"Ask the booksellers of London what is become of all these lights of the world."
Some 40 nonclassic books are discussed by Professor Perrin in this pleasant volume of literary preferences. By a classic, Noel Perrin means a work that everyone recognizes as highly important, even though one may never have opened it: something like Chaucer's Canterbury Tales. Here he gives us, instead, a number of good books that he has enjoyed and thinks you and I would enjoy—a few pages to each book.
To my delight, I find that Dr. Perrin dislikes the books I dislike—among them Silas Marner, most of William Dean Howells' fiction, and (I infer) the bulk of the rubbishy novels that are thrust upon us by the big book-review media nowadays. What is still better, I find among his 40 volumes some of the authors I most cherish. Permit me to set down a few succinct comments on some of those writers described by Perrin and approved by Kirk.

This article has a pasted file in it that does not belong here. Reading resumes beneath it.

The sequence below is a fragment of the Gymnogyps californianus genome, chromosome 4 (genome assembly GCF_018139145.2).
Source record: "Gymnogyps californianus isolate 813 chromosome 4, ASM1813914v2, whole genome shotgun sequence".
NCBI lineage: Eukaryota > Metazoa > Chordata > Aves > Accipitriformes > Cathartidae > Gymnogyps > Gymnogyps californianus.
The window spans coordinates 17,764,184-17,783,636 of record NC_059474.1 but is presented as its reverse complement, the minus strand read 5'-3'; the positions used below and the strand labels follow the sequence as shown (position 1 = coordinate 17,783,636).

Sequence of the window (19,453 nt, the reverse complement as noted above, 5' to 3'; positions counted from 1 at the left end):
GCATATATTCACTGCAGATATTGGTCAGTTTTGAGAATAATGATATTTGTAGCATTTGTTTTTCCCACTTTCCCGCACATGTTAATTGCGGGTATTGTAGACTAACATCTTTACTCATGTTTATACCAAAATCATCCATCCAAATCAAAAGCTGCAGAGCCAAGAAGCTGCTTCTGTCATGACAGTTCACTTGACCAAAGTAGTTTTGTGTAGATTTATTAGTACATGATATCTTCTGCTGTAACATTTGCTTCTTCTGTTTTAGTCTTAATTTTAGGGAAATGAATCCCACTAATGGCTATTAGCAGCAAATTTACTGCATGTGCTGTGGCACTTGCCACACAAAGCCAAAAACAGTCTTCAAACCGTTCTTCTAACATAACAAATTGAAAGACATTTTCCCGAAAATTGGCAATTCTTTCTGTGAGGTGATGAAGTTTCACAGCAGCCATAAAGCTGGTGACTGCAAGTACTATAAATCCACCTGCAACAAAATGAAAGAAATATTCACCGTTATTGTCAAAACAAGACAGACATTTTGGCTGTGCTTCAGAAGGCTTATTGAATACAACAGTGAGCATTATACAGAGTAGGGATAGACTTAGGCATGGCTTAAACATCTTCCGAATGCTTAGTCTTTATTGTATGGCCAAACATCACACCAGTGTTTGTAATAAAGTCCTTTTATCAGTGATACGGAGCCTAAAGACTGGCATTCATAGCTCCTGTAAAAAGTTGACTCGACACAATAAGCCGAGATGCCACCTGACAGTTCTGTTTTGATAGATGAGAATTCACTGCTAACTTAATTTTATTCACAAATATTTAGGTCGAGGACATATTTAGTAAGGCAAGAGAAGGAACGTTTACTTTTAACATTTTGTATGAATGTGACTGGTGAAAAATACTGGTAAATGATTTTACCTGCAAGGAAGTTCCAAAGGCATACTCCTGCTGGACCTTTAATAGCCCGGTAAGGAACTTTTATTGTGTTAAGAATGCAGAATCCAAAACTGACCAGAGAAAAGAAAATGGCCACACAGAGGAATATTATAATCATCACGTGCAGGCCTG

First of all we encounter Freya Stark, the most percipient of those talented Englishwomen who have written wisely about their travels in distant lands. Perrin commends her Iranian adventures and observations in The Valleys of the Assassins, the first Stark book that I happened upon. I like especially her Rome on the Euphrates, a remarkable piece of historical interpretation; and her...